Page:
THE WYCHERLY WOMAN                Part Four



                        A CLIENT IS SOMEONE WHO HOLDS OUT ON YOU

                                    –Dave Garrett. Garrett Investigations, Philadelphia


After a frustrating series of lies and evasions from Bobby and his mother, Archer hopes for a change of pace with his client.  He is disappointed.

  • Wycherly is desperately concerned about the safety of his daughter, especially when Archer makes it clear that she intended to return to college but something interfered with her plans. Wycherly reveals his essential weakness. He despairs so much of finding her alive that Archer asks him repeatedly if he should continue with the case.
  • In an interview reminiscent of nothing so much as a difficult molar extraction, Archer confirms what he learned through Phoebe’s roommate, that a series of poison pen letters arrived at the marital home and Phoebe saw at least one of them.
  • The letters contained accusations that Catherine Wycherly had been unfaithful. Homer is tightly guarded about whether he gave the letters any credence, but he admitted that he hired a private detective, William Mackey of San Francisco; soon after that, the divorce took place. Actions speak a lot louder than words sometimes.
  • Homer repeats at least three more times that he’s sure the letters and the divorce had absolutely nothing to do with Phoebe’s disappearance. When Archer asks him why Phoebe told Dolly that she felt responsible for the divorce, Wycherly claims to have no idea what Phoebe meant.
  • Homer says the letters were all typewritten but adds that he destroyed them. For good measure, he warns Archer for what must be the tenth time about contacting his ex-wife.


Archer realizes he’s not going to get anything further from his client and heads down to the docks in San Francisco where he interviews one of the ship’s officers.

  • The officer confirms that Catherine Wycherly was drunk and disruptive at the bon voyage party and had to be escorted off the ship. But he adds that Phoebe calmed her mother down and that the two of them left the ship arm in arm. Phoebe never came back on board, as far as he knew.
  • Another crewman add the detail that both women got into a waiting cab and drove away. Phoebe told the driver to take them to her hotel, the St. Francis.
  • One more interesting detail—the ship had engine trouble on the day of sailing and didn’t leave at the scheduled time of four o’clock. The ship didn’t leave until the following morning.
  • No one knows if Homer Wycherly stayed aboard all night.


After a fruitless search for the cab driver and Wycherly’s former private detective, Archer locates the address of Catherine Wycherly in a San Francisco suburb.  Apparently Mr. Wycherly’s instructions were unclear. The number is disconnected but Archer is not discouraged.  His trip to Mrs. Wycherly’s house is interesting.

  • The house, a large estate with a stone gatepost and an eight-foot wall, is padlocked. It bears a For Sale sign listing Ben Merriman as the agent. Remember that name. Better yet, remember everything—this book is so intricately plotted that almost everything is essential.
  • Archer finds at least a dozen newspapers in the driveway; Archer checks one and finds that it’s from three days after Phoebe disappeared. (This kind of thing will happen over and over; you just know it’s a clue but you can’t begin to figure out what it means.)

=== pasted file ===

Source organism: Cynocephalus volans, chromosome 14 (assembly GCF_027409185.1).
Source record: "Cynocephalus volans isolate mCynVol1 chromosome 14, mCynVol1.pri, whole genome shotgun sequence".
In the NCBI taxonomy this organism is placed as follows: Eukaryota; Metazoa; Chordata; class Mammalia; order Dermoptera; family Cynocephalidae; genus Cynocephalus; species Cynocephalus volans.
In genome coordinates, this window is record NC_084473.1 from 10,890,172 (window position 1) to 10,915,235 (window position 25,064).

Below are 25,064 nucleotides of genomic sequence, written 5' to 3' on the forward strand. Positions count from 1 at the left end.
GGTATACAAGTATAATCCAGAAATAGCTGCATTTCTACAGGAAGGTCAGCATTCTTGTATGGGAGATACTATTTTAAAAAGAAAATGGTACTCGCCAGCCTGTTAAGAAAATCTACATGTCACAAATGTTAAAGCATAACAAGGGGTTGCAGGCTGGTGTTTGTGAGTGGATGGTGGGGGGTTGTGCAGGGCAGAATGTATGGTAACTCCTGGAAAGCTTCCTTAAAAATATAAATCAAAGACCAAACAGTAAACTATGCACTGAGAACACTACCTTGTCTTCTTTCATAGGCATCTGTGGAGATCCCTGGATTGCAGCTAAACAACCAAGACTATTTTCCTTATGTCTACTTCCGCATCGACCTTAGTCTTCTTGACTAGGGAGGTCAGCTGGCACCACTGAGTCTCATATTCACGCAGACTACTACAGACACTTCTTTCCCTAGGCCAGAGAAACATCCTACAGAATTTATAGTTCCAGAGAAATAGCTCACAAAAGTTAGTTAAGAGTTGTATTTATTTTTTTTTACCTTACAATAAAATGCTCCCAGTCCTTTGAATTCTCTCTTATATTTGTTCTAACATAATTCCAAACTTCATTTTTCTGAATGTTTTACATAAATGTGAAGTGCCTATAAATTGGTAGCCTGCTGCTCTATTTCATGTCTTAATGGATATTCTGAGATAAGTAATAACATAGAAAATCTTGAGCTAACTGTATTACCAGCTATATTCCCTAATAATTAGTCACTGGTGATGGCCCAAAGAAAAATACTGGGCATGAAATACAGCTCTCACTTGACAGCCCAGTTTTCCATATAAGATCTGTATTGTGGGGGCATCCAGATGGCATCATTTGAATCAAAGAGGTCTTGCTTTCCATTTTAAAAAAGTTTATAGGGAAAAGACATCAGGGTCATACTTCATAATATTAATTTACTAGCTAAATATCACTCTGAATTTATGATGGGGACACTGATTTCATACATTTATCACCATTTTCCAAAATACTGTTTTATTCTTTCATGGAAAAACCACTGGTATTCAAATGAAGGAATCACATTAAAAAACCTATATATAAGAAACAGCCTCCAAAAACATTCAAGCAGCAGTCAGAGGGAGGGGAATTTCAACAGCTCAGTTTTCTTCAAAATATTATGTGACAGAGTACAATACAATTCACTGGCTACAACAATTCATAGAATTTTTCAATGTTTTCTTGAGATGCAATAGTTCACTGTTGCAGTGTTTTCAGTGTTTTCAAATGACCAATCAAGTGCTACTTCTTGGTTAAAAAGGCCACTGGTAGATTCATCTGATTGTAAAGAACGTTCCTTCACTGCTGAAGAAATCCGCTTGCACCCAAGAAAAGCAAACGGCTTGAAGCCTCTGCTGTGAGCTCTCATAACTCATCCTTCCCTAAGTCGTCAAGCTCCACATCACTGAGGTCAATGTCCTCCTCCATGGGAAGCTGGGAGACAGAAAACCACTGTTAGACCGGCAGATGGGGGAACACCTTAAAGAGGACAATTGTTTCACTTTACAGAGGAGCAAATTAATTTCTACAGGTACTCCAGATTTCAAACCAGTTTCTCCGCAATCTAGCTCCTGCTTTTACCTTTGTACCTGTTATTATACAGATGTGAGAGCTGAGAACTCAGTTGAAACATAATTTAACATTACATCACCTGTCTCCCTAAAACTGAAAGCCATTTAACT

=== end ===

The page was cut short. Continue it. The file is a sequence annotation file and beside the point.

• The papers whet Archer’s appetite for more, but while he is in the process of scaling the wall he is interrupted by a man who says he’s responsible for security. Archer is not impressed with the man, but his gun gives him a new appreciation of the situation.
  • After a fruitless visit to the home of one of the crewmen who witnessed the bon voyage party, Archer decides it’s time to meet the rest of Phoebe’s family—her uncle and aunt, Carl and Helen Trevor.


                                                     A Change of Pace


            The Trevor house is imposing, but not in the intimidating manner of Homer’s bunker. They can afford maids and horses, which in the world of Ross Macdonald is ominous. Money nearly always comes at a high cost.

Helen Trevor is “a thin woman about fifty with a face like a silver hatchet.”  Trevor himself, looking ill, went upstairs and left the conversation to his wife.

  • Helen has little to add in term of facts but her hostility towards Catherine speaks volumes. She has not been in touch with her former sister-in-law and did not visit her in the home Catherine purchased after the divorce.
  • When Phoebe didn’t acknowledge the Trevors’ traditional Christmas invitation Carl wanted to drive down to Boulder Beach to see if she was all right, but Helen discouraged him, a decision she now regrets.
  • Trevor comes downstairs after a rest; Helen discourages him from participating but he insists.
  • Trevor has some background information. Although Homer is well into middle age, his ex-wife Catherine is only 40, having married Homer when she was 18 and had Phoebe shortly thereafter.
  • Like everyone else, Trevor is surprised to learn that Phoebe and her mother left the ship together.
  • Although Trevor has no information on Catherine or her house, he volunteers to cover the hospitals and morgues in San Francisco to see if Phoebe’s body has been recovered.
  • Trevor has a number of pictures of Phoebe and gives several to Archer. He explains that he and Helen had no children so they love Phoebe as if she was their own daughter.
  • Trevor is vaguely aware of Phoebe’s relationship with Bobby Doncaster but has no specific information.


With that, Archer is off to see a man about a house.







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